What you need to know

The vitamins and supplements category has shown strong value growth in 2019, driven by the wellness trend and consumers taking their health into their own hands. The COVID-19 pandemic has had a significant impact on the category, which is forecast to grow in value by 9.1% in 2020 to £494 million.

As a result of the outbreak, preventative health strategies have come to the fore as consumers focus on maintaining their health, including using vitamins and supplements for reasons such as immune health and mental wellbeing. Consumers are preferring brands rather than own-label, which is also driving value.

Although there has been increased engagement in the market since the outbreak of COVID-19, this has been largely amongst users rather than non-users. Long-term growth will come from driving regular habits amongst occasional users, as well as drawing in non-users.

Holistic health has been pushed into the spotlight as a result of the COVID-19 pandemic and the risk to physical health as well as the emotional impact of stress, anxiety and loneliness it has brought with it. Going forward, immune health will be a key focus, but this can expand and take a more holistic approach considering mental wellbeing, poor nutrition and lack of sleep.

Key issues covered in this report

  • The impact of COVID-19 on the vitamins and supplements market

  • How the market will fare post-COVID-19

  • The value of individual segments and brand performance in 2019

  • Launch activity and opportunities for 2020

  • Usage of vitamins and supplements in the last 12 months and reasons for use

  • Change in usage habits since the outbreak of COVID-19

  • Purchase drivers and behaviours when buying vitamins and supplements.

COVID-19: Market context

The first COVID-19 cases were confirmed in the UK at the end of January 2020, with a small number of cases in February. The government focused on the ‘contain’ stage of its strategy, with the country continuing to operate much as normal. As the case level rose, the government ordered the closure of non-essential stores on 20 March.

A wider lockdown requiring people to stay at home except for essential shopping, exercise and work ‘if absolutely necessary’ followed on 23 March. On 15 June, The Health Protection (Coronavirus) Regulations came into effect allowing the reopening of all non-essential stores in England as well as the mandatory use of face coverings on public transport. Face coverings became compulsory in shops and supermarkets from 24 July, extending to more indoor venues on the 8 August. Pubs, restaurants, hotels and hairdressers reopened on 4 July and beauty salons reopened on 13 July, with close contact treatments allowed from 15 August.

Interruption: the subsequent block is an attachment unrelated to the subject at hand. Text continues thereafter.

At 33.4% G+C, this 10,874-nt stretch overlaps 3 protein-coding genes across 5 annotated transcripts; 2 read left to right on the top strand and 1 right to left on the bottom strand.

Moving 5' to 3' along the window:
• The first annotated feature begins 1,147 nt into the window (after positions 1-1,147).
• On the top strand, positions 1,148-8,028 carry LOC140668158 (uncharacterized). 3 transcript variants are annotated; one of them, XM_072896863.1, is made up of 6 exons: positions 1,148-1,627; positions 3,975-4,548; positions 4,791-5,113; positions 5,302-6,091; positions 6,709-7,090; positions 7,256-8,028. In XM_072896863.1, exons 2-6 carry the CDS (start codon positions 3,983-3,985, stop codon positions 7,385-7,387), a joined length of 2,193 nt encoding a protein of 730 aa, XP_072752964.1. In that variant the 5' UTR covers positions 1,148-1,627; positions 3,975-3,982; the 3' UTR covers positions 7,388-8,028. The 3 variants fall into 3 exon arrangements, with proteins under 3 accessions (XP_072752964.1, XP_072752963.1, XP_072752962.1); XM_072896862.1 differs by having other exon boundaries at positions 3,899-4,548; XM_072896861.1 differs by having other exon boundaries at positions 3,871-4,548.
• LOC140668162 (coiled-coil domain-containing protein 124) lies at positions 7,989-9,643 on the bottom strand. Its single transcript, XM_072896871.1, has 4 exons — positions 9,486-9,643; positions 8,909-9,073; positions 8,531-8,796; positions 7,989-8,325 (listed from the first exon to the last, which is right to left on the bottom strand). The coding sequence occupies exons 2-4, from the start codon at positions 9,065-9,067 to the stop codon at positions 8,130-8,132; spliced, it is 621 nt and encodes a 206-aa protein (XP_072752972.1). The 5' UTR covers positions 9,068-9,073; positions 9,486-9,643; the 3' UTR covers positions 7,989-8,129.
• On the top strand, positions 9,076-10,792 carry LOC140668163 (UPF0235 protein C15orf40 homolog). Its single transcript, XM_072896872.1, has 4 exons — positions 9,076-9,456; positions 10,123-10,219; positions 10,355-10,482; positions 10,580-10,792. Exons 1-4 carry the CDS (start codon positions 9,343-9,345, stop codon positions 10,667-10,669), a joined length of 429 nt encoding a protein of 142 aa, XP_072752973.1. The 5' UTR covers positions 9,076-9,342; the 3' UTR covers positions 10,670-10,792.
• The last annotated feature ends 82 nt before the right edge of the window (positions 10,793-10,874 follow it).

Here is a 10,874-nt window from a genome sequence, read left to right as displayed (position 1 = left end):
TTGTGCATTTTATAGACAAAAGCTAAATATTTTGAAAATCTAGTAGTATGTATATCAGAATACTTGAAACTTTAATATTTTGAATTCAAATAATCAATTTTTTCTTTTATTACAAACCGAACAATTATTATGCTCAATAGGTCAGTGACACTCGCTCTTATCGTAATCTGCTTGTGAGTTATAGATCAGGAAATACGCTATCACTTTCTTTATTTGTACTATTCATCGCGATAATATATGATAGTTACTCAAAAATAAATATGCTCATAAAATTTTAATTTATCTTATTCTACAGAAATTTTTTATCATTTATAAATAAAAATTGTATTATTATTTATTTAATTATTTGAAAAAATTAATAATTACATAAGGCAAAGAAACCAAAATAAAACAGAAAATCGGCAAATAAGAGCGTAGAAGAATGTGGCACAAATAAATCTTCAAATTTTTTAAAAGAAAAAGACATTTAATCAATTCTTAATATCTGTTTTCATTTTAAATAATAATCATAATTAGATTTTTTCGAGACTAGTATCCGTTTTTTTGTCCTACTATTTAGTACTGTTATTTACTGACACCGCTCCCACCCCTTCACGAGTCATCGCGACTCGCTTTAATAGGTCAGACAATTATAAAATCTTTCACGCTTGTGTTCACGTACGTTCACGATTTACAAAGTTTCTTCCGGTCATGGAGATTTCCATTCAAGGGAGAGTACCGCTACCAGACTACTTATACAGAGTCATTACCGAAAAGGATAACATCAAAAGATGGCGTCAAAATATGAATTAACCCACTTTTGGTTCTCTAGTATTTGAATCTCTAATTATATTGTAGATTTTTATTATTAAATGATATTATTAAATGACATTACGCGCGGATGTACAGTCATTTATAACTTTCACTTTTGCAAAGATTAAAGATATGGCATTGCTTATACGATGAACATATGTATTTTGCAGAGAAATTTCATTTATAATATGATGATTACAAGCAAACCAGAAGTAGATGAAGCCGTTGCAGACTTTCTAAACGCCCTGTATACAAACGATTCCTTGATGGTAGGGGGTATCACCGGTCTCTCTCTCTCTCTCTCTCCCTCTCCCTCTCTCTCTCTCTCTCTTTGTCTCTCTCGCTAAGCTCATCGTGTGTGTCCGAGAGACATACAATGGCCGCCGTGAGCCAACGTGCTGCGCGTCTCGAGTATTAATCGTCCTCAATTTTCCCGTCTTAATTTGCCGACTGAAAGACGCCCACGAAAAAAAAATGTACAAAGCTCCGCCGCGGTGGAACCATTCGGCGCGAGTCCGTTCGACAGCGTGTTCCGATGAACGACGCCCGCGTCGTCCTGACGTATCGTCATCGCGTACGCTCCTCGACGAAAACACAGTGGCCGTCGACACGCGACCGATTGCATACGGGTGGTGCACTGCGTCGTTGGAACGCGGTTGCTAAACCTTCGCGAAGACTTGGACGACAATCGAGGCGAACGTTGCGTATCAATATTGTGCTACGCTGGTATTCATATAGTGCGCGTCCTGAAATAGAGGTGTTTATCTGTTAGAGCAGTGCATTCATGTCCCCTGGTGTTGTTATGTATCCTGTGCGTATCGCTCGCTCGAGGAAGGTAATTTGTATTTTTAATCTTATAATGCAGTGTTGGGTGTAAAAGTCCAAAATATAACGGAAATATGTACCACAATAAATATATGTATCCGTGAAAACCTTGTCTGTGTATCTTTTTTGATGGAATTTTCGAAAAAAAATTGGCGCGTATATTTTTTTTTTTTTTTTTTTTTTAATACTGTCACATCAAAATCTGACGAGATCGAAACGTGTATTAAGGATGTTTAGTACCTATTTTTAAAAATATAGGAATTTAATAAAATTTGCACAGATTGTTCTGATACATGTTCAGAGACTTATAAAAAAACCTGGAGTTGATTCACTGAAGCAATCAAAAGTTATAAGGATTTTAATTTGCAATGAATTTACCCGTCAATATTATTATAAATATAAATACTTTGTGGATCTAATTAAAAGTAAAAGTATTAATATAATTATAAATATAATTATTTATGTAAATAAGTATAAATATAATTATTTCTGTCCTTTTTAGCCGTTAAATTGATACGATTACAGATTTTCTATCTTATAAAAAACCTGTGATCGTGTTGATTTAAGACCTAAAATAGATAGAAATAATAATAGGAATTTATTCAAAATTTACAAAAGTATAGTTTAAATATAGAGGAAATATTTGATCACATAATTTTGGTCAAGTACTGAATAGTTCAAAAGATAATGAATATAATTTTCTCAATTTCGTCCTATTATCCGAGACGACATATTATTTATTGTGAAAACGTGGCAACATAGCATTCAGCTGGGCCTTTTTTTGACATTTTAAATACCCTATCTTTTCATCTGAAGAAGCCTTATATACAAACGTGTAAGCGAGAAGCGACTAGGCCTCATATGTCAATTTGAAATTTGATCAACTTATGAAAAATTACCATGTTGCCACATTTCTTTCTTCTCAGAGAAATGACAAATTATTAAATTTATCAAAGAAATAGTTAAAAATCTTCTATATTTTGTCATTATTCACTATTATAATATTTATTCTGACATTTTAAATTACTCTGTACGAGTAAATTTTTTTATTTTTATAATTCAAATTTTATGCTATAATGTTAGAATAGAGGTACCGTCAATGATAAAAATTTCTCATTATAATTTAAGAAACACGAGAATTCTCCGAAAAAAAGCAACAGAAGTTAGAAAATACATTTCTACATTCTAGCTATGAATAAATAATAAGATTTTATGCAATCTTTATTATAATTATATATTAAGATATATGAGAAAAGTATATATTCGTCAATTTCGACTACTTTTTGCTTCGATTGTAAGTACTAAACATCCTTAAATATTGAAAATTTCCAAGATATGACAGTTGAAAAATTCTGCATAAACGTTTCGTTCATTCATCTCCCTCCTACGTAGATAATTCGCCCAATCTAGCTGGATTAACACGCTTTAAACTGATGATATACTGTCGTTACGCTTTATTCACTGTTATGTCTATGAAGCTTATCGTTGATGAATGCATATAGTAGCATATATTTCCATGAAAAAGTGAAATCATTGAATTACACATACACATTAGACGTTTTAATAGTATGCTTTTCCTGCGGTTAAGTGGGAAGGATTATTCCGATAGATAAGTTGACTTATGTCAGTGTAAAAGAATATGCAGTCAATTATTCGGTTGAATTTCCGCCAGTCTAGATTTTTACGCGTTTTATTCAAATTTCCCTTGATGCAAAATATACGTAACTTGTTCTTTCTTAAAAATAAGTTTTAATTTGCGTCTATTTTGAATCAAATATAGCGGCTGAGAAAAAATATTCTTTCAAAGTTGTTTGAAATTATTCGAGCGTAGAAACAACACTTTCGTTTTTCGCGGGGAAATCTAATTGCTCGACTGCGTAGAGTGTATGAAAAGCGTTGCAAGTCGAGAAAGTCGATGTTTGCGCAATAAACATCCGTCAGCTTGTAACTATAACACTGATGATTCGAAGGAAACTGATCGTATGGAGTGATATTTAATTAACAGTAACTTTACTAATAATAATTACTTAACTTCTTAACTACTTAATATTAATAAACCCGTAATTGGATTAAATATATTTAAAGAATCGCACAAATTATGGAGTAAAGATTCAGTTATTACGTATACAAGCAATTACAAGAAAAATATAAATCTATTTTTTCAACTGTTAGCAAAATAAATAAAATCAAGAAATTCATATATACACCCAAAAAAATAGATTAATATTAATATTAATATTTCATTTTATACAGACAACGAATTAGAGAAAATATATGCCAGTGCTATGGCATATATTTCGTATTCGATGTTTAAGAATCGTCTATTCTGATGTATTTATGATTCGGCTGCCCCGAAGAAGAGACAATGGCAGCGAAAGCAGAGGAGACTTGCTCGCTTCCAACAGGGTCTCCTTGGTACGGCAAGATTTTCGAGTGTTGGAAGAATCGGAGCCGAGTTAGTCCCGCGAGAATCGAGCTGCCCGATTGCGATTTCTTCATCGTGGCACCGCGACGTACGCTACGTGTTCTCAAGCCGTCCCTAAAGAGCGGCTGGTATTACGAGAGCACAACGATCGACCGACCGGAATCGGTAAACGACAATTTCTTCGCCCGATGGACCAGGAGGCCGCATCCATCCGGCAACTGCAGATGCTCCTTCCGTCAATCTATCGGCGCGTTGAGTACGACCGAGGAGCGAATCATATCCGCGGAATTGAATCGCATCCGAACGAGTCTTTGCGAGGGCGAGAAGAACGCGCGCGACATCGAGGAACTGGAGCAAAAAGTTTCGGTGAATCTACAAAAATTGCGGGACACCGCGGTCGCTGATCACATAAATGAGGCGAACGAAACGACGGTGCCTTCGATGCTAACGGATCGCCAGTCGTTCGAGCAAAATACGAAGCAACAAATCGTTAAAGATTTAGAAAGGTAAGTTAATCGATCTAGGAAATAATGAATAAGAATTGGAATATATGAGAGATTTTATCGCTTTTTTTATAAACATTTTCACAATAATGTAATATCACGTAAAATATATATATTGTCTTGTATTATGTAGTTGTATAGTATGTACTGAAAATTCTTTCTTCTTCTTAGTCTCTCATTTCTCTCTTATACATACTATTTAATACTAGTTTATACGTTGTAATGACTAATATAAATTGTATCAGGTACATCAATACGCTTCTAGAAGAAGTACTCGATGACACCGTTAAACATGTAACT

Economic and other assumptions

Mintel’s economic assumptions are based on the Office for Budget Responsibility’s central scenario included in its July 2020 Fiscal Sustainability Report. The scenario suggests that UK GDP could fall by 12.4% in 2020, recovering by 8.7% in 2021, and that unemployment will reach 11.9% by the end of 2020, falling to 8.8% by the end of 2021.

The current uncertainty means that there is wide variation on the range of forecasts however, and this is reflected in the OBR’s own scenarios. In its upside scenario, economic activity returns to pre-COVID-19 levels by Q1 2021. Its more negative scenario, by contrast, would mean that GDP doesn’t recover until Q3 2024.

Products covered in this Report

This Report covers the following vitamins and supplements sectors:

  • Vitamins – multivitamins and single-dose vitamins (ie Vitamins A, B, C, D, E etc)

  • Minerals – eg iron, zinc, calcium, potassium, magnesium, copper, selenium

  • Dietary supplements – includes supplements such as cod liver oil, fish oils, GLAs (gamma-linolenic acids), evening primrose oil, glucosamine and herbs such as garlic, ginseng and ginger.

These products have GSL (General Sales List) status, ie they are available on open sale in all types of outlets including grocers, pharmacies and drugstores.

Unless a medicinal claim is made for the products, vitamins and supplements are not classified as medicines and, therefore, are not subject to the Medicines Act 1968 or the Medicines for Human Use Regulations 1994. They are, however, controlled by the Food Safety Act 1990, and therefore have to be fit for human consumption.

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